“When the fullness of time had come, God sent forth his Son, born of woman, born under the law, to redeem those who were under the law, so that we might receive adoption as sons.”
In our study of the Old Testament Wisdom Literature this year, we will have the opportunity to examine several of the most important messianic psalms including Psalms 2; 22; 89; 110; and many others. Since these messianic psalms and other portions of the Wisdom Literature are so important for understanding Christ—“the wisdom of God” (1 Cor. 1:24)—it will be helpful for us also to consider what the rest of Scripture has to say about the Messiah and His first advent. Dr. R.C. Sproul will help us do that as we base the next few days of studies on his teaching series The Coming of the Messiah.
One does not have to interact very long with avowed enemies of the Christian faith before encountering claims that the Bible is a work of ancient mythology on par with Homer’s Iliad and other such works. More than one writer has drawn parallels between the biblical account and ancient stories of dying and rising gods to “prove” that the New Testament invented the story of Jesus, copying it from the stories being told by the pagans of the first-century Roman Empire. College students often have to sit through attacks on Christianity that claim its most important figures were no more real than Zeus or Hera.
These attacks can be troubling, especially when we are unprepared for them. It does not take much research, however, to discover that the biblical account is significantly different than ancient mythology. Perhaps the best example of this is that ancient mythology is not very concerned with setting its accounts in the actual space and time of real history. On the other hand, the reference to the decree of Cyrus in Ezra 1:1–4, the placement of Jesus’ birth during the reign of Caesar Augustus in Luke 2:1–7, and many other examples demonstrate that the Bible understands itself to be describing real people and real events. Furthermore, Scripture also teaches that God took on human flesh in the person of Jesus Christ (1:14), an idea that ancient Greek thinkers would find abhorrent.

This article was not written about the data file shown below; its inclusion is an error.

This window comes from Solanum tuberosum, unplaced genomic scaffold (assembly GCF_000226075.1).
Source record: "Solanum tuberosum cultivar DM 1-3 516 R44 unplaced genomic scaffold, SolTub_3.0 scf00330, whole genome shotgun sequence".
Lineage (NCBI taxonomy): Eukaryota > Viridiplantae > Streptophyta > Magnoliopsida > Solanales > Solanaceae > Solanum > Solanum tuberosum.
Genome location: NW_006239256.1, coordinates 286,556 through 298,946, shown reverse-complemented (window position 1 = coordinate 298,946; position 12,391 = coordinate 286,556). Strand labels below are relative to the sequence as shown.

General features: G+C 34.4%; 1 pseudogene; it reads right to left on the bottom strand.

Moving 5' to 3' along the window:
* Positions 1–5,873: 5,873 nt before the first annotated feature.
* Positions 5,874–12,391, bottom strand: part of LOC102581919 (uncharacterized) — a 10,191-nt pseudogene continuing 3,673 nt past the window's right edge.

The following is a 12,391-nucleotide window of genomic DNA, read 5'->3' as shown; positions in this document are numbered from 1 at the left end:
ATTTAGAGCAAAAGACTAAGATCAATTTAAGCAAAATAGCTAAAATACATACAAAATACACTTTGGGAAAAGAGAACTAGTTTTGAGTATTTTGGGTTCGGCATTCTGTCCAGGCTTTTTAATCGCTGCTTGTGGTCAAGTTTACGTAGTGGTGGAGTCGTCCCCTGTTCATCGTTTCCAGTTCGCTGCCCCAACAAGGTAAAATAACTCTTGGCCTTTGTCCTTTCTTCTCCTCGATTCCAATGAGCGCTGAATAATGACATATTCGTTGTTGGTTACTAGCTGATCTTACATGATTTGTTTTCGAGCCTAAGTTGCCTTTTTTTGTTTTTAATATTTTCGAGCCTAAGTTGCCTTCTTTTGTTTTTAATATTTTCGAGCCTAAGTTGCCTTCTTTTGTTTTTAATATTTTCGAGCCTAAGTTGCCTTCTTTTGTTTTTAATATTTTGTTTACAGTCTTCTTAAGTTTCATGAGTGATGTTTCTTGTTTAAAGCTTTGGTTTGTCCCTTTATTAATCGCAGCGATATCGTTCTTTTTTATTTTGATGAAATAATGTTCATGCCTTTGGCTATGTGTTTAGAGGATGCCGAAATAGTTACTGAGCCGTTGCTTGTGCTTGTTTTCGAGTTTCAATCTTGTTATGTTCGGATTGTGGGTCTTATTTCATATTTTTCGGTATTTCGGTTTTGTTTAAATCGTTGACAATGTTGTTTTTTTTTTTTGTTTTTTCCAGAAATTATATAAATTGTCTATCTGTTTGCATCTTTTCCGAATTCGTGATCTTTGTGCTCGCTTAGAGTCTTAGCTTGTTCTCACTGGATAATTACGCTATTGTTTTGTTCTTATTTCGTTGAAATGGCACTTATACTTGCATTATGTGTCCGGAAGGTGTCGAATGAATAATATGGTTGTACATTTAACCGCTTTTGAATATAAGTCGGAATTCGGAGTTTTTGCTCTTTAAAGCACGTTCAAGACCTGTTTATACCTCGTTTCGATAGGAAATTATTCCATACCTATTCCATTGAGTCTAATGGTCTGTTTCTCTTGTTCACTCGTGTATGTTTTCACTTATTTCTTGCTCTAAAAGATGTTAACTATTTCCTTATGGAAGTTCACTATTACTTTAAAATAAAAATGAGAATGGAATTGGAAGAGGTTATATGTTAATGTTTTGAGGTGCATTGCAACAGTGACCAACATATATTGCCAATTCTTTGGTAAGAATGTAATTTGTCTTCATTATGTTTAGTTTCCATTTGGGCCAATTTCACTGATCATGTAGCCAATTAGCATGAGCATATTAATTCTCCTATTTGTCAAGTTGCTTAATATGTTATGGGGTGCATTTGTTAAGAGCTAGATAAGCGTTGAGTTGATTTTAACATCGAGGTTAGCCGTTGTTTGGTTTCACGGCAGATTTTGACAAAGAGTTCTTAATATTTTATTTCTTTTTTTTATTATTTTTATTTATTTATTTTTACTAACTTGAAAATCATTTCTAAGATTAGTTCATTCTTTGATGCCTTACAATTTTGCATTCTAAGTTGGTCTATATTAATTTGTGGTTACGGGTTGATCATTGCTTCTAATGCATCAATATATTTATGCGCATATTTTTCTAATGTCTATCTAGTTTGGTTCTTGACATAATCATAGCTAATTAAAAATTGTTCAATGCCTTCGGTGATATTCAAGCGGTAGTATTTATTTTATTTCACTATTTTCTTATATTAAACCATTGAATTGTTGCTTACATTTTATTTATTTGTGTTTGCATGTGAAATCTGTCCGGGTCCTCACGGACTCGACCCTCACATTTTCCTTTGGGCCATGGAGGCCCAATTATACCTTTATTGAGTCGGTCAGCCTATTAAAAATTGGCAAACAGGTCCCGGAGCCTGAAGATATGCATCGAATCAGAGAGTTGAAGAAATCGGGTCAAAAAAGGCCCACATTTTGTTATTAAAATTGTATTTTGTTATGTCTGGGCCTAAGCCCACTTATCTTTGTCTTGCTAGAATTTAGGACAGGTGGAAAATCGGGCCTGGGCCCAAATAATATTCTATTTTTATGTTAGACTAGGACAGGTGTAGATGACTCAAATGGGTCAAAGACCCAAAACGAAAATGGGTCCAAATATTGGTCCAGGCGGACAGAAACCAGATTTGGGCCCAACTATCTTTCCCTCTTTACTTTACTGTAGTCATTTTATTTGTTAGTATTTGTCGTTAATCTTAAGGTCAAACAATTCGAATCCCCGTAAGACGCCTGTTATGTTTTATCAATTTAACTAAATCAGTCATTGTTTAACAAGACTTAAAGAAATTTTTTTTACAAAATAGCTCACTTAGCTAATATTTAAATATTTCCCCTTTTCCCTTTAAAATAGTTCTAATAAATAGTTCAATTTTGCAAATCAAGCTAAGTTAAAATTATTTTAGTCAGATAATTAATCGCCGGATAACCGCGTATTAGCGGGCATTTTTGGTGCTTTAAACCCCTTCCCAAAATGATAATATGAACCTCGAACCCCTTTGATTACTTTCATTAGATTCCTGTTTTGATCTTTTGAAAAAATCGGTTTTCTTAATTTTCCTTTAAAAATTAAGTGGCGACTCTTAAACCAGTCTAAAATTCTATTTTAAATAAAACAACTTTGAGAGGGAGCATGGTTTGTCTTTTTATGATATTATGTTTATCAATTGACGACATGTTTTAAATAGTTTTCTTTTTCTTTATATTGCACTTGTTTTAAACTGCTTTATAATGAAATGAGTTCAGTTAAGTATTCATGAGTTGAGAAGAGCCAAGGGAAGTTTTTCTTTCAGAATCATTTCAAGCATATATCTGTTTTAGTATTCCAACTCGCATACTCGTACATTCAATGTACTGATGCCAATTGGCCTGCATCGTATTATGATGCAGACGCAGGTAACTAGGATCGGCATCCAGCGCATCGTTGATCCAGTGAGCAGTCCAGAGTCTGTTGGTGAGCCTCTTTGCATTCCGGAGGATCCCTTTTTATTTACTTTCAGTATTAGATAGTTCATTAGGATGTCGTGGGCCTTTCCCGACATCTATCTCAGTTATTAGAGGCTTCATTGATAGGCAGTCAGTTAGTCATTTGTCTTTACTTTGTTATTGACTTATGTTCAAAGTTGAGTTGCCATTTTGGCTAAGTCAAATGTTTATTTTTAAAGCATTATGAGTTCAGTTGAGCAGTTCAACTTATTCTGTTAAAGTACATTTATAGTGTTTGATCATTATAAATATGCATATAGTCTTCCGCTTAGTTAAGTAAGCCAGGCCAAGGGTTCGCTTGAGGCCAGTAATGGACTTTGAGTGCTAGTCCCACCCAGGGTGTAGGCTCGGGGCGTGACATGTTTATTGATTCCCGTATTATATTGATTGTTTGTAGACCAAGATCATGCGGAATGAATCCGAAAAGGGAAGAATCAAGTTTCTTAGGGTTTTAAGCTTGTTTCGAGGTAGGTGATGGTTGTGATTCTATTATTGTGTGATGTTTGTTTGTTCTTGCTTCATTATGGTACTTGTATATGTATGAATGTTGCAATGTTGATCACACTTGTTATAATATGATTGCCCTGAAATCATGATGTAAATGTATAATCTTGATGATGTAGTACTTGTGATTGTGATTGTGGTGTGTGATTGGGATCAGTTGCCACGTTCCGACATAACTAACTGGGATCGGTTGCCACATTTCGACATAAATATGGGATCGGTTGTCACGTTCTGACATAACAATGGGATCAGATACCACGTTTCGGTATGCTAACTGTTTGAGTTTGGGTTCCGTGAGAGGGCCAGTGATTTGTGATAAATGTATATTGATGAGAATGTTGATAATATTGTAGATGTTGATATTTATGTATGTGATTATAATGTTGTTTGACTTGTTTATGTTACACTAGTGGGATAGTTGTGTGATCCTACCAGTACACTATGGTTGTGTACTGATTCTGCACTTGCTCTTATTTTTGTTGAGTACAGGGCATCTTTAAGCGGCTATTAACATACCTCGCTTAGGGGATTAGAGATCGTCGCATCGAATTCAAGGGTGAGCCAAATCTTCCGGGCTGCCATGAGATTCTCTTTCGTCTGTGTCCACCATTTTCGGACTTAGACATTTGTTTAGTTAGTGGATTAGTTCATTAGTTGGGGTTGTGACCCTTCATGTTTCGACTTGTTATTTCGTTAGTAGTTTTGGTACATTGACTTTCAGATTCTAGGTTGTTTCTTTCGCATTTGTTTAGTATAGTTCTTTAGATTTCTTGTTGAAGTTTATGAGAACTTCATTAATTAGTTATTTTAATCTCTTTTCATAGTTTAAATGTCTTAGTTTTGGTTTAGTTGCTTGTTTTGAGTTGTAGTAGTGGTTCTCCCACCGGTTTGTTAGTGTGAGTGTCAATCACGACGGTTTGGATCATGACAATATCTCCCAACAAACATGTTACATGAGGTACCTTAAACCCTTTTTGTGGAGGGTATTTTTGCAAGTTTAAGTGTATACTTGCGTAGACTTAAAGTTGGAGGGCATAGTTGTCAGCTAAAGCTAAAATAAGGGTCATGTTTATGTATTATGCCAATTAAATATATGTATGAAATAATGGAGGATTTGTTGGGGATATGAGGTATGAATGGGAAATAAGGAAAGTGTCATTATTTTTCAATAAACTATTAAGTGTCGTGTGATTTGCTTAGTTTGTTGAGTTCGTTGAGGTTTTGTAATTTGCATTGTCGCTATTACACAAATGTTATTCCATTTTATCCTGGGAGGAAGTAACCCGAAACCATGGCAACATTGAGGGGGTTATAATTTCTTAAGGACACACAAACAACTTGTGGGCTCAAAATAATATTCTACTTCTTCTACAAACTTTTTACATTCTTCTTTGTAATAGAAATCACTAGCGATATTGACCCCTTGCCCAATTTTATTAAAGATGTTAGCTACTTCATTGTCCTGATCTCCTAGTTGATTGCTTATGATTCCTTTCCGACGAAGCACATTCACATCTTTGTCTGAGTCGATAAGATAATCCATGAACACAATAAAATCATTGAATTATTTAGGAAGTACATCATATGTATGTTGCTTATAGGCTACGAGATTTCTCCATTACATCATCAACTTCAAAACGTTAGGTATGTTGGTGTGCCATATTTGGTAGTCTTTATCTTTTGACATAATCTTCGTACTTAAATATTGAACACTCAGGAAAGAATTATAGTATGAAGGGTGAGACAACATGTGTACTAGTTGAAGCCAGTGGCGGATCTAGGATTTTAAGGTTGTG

From start to finish, Scripture is interested in history and makes historical claims. Paul even says that if the resurrection of Christ did not take place in history, our faith is in vain (1 Cor. 15:14). Moreover, the Bible also asserts that history is under the direction of the sovereign God who works out all things according to the counsel of His will (Eph. 1:11). Thus, in the fullness of time—in the fully right time that God ordained—the Messiah was born (Gal. 4:4–5).
Coram DeoLiving before the face of God
As we consider the coming of the Messiah over the next few days, it will be vital for us to remember that the story of Jesus is real history and took place in space and time. Scripture will not allow us to view its record as something that imparts spiritual truth regardless of whether the events actually happened. The Bible does not give us an exhaustive history, but it gives us true history, and so we can be confident that God has actually worked in our world.